As part of our summer curriculum, Keepers of the Earth, the children's class visiting MaST (the Marine Science and Technology Center) at Redondo. We explored the variety of living things in our nearby waters. As we explore the natural world on our church grounds and beyond this summer, we are learning more about the interconnectedness of all life, and our responsibility in caring for our earth.
Tuesday, March 22, 2016
Saltwater Families enjoyed a hike and picnic at Tacoma Nature Center. We enjoyed time together, and the beauty of this natural space. We especially liked seeing the animals in the visitor's center, and the super cool playground.
Thursday, January 14, 2016
Throughout the months of January and February, our elementary school age children will be talking about Jesus' teachings about justice and compassion. This past Sunday, the Explorers class learned how Jesus taught that we could bring about the Kingdom of God by being our best selves, and in so doing, help to create an ideal world. The children brainstormed together what an ideal community or society would look like. The drawing above is part of their brainstorm.
At today's Lighthouse Chapel worship, we continued to explore the themes of justice and compassion. Honoring the work of Rev. Dr. Martin Luther King Jr., who also sought to bring about an ideal society, with justice and compassion for all.
|The play "The Dog and the Heartless King" from today's Lighthouse Chapel worship.|
Many Unitarian Universalists celebrate the month between today and Valentine's Day as thirty days of love. The Standing on the Side of Love campaign shares resources each year for individuals and congregations to work for justice and compassion. This year, Thirty Days of Love offers tangible resources to celebrate the words and deeds of unsung heroes and to continue the effort to promote equality, acceptance, diversity, and inclusion. Thirty Days is an exciting opportunity to support the emerging and ongoing racial justice organizing happening in Unitarian Universalist congregations across the country, in the tradition of organizing for civil and human rights and in support of the growing Movement for Black Lives. http://www.standingonthesideoflove.org/thirty-days-of-love-2016/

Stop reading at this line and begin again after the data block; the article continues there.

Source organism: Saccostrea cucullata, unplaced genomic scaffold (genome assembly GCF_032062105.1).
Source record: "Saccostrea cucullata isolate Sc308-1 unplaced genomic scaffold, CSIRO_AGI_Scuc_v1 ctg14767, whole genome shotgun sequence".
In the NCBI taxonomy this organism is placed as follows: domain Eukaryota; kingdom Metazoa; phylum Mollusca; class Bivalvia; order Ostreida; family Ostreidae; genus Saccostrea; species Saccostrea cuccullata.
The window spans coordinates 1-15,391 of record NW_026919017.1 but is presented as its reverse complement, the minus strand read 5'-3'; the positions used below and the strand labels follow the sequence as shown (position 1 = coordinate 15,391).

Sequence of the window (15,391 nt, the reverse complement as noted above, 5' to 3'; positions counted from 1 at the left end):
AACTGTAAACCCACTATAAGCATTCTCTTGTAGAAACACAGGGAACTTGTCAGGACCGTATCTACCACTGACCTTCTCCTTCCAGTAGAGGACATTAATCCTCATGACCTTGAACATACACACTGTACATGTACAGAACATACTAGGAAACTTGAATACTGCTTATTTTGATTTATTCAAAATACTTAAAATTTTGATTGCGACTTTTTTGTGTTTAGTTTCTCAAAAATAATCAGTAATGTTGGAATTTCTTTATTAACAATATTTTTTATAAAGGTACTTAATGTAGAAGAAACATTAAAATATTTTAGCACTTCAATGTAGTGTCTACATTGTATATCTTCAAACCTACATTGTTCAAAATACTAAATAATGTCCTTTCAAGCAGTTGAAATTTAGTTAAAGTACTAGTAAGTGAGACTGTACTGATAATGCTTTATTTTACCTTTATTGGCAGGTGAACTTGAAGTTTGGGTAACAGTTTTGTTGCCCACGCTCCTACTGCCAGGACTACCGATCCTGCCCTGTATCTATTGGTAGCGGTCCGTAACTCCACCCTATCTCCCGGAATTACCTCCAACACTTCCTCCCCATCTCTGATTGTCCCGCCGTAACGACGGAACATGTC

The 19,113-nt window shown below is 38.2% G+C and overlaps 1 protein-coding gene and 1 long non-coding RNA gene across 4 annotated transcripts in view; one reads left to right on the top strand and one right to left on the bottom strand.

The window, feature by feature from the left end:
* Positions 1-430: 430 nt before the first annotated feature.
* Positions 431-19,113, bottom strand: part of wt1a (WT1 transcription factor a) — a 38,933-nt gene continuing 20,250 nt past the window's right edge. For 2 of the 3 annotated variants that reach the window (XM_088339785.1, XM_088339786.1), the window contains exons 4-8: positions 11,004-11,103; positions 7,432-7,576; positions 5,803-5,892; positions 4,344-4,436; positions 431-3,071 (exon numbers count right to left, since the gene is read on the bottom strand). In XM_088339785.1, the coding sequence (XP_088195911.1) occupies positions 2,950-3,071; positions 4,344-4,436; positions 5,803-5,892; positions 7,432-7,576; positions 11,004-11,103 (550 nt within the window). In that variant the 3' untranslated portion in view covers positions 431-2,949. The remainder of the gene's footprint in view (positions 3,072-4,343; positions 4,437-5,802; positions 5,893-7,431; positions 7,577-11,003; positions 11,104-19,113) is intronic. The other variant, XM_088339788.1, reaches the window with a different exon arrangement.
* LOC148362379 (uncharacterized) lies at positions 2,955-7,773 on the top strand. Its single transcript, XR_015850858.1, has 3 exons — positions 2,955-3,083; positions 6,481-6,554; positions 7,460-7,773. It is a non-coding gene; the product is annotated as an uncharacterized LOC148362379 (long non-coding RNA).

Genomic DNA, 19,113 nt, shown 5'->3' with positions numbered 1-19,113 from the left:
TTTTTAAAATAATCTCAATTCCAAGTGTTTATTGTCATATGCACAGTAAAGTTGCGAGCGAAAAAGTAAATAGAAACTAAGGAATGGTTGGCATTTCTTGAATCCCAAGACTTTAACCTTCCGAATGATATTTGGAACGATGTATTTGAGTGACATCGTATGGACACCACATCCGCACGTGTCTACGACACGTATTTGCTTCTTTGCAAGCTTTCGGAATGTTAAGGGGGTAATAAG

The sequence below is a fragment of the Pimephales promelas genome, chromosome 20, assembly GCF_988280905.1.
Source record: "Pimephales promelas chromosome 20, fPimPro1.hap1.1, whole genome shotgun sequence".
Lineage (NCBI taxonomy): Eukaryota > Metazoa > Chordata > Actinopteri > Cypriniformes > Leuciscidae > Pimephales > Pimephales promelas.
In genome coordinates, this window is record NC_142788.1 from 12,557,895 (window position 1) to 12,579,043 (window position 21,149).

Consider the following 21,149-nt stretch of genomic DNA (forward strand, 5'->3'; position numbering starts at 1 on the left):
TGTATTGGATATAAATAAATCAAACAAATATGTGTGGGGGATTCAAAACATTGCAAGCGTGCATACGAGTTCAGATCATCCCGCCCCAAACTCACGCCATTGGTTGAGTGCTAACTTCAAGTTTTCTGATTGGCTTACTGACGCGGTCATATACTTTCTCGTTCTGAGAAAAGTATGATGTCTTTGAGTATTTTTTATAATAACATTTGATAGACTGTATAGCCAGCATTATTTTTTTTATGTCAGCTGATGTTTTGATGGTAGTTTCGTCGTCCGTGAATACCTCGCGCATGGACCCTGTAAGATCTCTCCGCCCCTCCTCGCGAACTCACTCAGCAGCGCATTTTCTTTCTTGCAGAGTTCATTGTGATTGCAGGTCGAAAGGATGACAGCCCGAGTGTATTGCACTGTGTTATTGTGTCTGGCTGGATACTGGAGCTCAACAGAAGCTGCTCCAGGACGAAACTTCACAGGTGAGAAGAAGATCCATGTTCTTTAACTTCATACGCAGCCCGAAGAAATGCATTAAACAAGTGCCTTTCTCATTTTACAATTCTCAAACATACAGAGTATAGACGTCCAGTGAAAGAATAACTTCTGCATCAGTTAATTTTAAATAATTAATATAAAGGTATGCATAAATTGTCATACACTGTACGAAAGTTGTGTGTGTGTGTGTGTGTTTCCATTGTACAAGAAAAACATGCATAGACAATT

Learn more, or sign up here: https://www.facebook.com/SideofLove/
Another excellent resource for exploring themes of justice and compassion is Common Converse, a place where individuals and groups can access tools they’ll love to do the fun and inspiring work of digging deeper.Thematic modules focus on big ideas, using a variety of different tools. Different learning styles, lifestyles and philosophies require different methods, so we have developed a range of tools. You'll find a wealth of resources on their Facebook page here: https://www.facebook.com/commonconverse/?fref=nf
Download their first workbook for free here: https://gumroad.com/l/cccompassion
Finally, a blog post on talking with your kids about race and racism by Jessica York, Director of the Faith Development Office of the Unitarian Universalist Association http://callandresponse.blogs.uua.org/bedtime-stories/
I hope you and your family will celebrate thirty days of love, in whatever way is meaningful to you. Continue the conversations we are having at church about what it means to love others, and to work for justice and compassion in the world. Join us for a mini retreat on January 30 from 3-5 p.m. to make valentines and cookies as symbols of love for others. And come celebrate with us in the Lighthouse on February 14, at our Open House, where the children will share what we've been learning with the congregation.
Tuesday, December 15, 2015
|Children in the Discovery class act out the story of Jesus' birth|
Sophia Fahs, a Unitarian religious educator, wrote:
"Each night a child is born is a holy night
A time for singing,
A time for wondering,
A time for worshipping.
Each night a child is born is a holy night.
No angels herald their beginnings
No prophets predict their future course
No wise men see a star to show
where to find the babe that will save humankind
Yet each night a child is born is a holy night."
|Explores make clay for ornaments, while talking about the story of Jesus' birth.|
Sunday, December 6, 2015
This time of the year is a special time when some families all over the world celebrate freedom, miracles, and love. This wonderful celebration is called Hanukkah. Today, the children in our youngest classes learned about the celebration of Hannukah.
On Hannukah, Jewish people celebrate this miracle of the light that lasted eight days and their freedom to believe and worship as they choose. They bring out their Menorahs, a beautiful candleholder with room for nine candles. The extra candle is called the “shammash”, a candle to light all the other candles. Each night for eight nights, they light the candles adding one each night until the last night. And they do things together on each of the nights.
They play dreidel (a spinning top) together.
They eat potato latkes together.
They sing songs together.
They share simple gifts together.
They eat jelly donuts together.
They find chocolate gelt together.
They say blessings together.
On the eighth night, all the candles burn brightly. Everyone remembers the story of the fight for freedom and of the miracle of the lights. Everyone is happy to be with people who love them.
Sunday, November 29, 2015
This year our classes for children and youth are learning stories from Jewish and Christian scriptures, and thinking about the stories in terms of five questions that can be asked about any religion.
The Authority question: Who decides what is right and true in life? Whose ideas are right? Who can we learn from?